The brain drain among mainstream media outlets is very real, so much so that a liberal and longtime struggling sports magazine has replaced its reporters with fictitious bylines and AI-driven news stories.
Sports Illustrated was caught by Futurism posting biographies of reporters who don’t exist and using headshots of nonexistent headshots made by artificial intelligence programs. One “writer” named Drew Ortiz appeared to be a young white man smiling vacantly for the camera, when in actuality the photograph was made for sale on an AI website and promoted as a “neutral white young-adult male with short brown hair and blue eyes.”
The outlet even accompanied the headshot with a fantasy biography about Ortiz.
“Drew has spent much of his life outdoors, and is excited to guide you through his never-ending list of the best products to keep you from falling to the perils of nature,” it read. “Nowadays, there is rarely a weekend that goes by where Drew isn’t out camping, hiking, or just back on his parents’ farm.”
Sources who spoke with Futurism said the creepy fake reporters aren’t the only counterfeit concoction being churned out by Sports Illustrated; even some of the articles were written by bots.
“There’s a lot. I was like, what are they? This is ridiculous. This person does not exist,” one person said.
“At the bottom [of the page] there would be a photo of a person and some fake description of them like, ‘oh, John lives in Houston, Texas. He loves yard games and hanging out with his dog, Sam.’ Stuff like that,” they continued. “It’s just crazy.”
“The content is absolutely AI-generated,” the second source said, “no matter how much they say that it’s not.”
Asked for comment, The Arena Group, which has licensed Sports Illustrated since 2019, denied the allegations and blamed a contractor for the confusion.
“Today, an article was published alleging that Sports Illustrated published AI-generated articles. According to our initial investigation, this is not accurate. The articles in question were product reviews and were licensed content from an external, third-party company, AdVon Commerce. A number of AdVon’s e-commerce articles ran on certain Arena websites. We continually monitor our partners and were in the midst of a review when these allegations were raised. AdVon has assured us that all of the articles in question were written and edited by humans. According to AdVon, their writers, editors, and researchers create and curate content and follow a policy that involves using both counter-plagiarism and counter-AI software on all content. However, we have learned that AdVon had writers use a pen or pseudo name in certain articles to protect author privacy — actions we don’t condone — and we are removing the content while our internal investigation continues and have since ended the partnership.”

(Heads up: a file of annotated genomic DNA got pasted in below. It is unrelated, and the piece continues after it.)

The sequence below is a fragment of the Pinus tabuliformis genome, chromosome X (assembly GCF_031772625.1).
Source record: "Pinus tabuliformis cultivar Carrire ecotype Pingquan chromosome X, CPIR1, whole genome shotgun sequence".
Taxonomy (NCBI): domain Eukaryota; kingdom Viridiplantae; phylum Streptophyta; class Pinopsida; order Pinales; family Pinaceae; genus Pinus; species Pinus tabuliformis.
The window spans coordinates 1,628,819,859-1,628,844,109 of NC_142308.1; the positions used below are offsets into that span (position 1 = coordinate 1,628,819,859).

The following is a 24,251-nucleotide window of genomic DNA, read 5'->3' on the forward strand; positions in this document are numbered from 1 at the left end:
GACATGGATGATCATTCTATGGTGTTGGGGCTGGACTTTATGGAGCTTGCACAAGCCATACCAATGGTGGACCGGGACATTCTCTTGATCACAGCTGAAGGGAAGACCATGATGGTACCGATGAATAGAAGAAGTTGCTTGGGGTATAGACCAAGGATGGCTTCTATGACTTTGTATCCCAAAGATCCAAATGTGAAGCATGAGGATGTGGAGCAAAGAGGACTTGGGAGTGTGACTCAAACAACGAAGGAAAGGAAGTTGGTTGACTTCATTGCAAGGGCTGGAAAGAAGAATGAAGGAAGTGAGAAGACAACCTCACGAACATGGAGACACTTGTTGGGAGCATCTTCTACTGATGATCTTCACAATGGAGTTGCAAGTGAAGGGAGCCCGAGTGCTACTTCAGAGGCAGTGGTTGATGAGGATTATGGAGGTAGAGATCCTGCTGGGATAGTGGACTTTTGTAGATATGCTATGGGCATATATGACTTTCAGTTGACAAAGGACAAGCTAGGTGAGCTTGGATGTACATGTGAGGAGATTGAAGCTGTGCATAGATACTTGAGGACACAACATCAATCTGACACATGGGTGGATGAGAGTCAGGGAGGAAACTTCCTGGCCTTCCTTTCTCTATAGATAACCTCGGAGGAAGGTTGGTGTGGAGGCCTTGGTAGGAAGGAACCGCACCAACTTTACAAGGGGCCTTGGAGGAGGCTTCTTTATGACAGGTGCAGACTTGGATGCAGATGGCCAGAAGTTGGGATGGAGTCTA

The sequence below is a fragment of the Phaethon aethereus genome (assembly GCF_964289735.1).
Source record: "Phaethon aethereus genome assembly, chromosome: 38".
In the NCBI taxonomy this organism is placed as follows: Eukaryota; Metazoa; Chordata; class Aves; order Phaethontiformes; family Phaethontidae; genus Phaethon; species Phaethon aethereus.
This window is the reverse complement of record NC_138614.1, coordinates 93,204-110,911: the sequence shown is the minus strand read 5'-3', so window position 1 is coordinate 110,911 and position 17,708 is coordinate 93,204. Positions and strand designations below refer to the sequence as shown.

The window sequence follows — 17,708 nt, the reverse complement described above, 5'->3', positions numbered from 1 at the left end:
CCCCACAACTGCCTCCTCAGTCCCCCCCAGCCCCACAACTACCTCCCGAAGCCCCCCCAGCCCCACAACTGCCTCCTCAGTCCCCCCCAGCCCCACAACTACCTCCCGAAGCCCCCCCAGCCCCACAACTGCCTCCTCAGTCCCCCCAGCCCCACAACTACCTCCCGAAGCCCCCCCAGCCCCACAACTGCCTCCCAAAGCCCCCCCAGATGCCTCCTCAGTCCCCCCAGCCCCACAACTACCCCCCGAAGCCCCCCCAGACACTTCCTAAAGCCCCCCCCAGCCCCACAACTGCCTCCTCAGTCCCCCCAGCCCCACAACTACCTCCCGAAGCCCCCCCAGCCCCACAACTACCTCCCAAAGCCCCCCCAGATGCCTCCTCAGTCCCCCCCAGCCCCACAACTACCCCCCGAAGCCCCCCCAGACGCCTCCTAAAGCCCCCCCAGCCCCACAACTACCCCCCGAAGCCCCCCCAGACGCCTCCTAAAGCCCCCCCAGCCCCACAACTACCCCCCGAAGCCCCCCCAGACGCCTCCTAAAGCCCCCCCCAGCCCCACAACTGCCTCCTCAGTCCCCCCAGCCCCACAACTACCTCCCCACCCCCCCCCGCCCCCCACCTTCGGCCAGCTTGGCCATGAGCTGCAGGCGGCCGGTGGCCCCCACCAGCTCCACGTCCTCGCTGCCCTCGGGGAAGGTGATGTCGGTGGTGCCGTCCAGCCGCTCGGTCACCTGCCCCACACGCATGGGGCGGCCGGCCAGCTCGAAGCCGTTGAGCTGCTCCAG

That’s a pretty jagged pill to swallow considering some of the articles contained truly soulless pieces of writing, such as one Ortiz piece that described volleyball as a sport that “can be a little tricky to get into, especially without an actual ball to practice with.”
Another byline on stories attributed them to Sora Tanaka, whose photograph also appeared for sale on the AI headshot marketplace. Her biography was equally vapid.
“Sora has always been a fitness guru, and loves to try different foods and drinks,” read Tanaka’s bio. “Ms. Tanaka is thrilled to bring her fitness and nutritional expertise to the Product Reviews Team, and promises to bring you nothing but the best of the best.”
Despite denials from The Arena Group, all questionable content was taken down from Sports Illustrated’s website after Futurism began asking questions.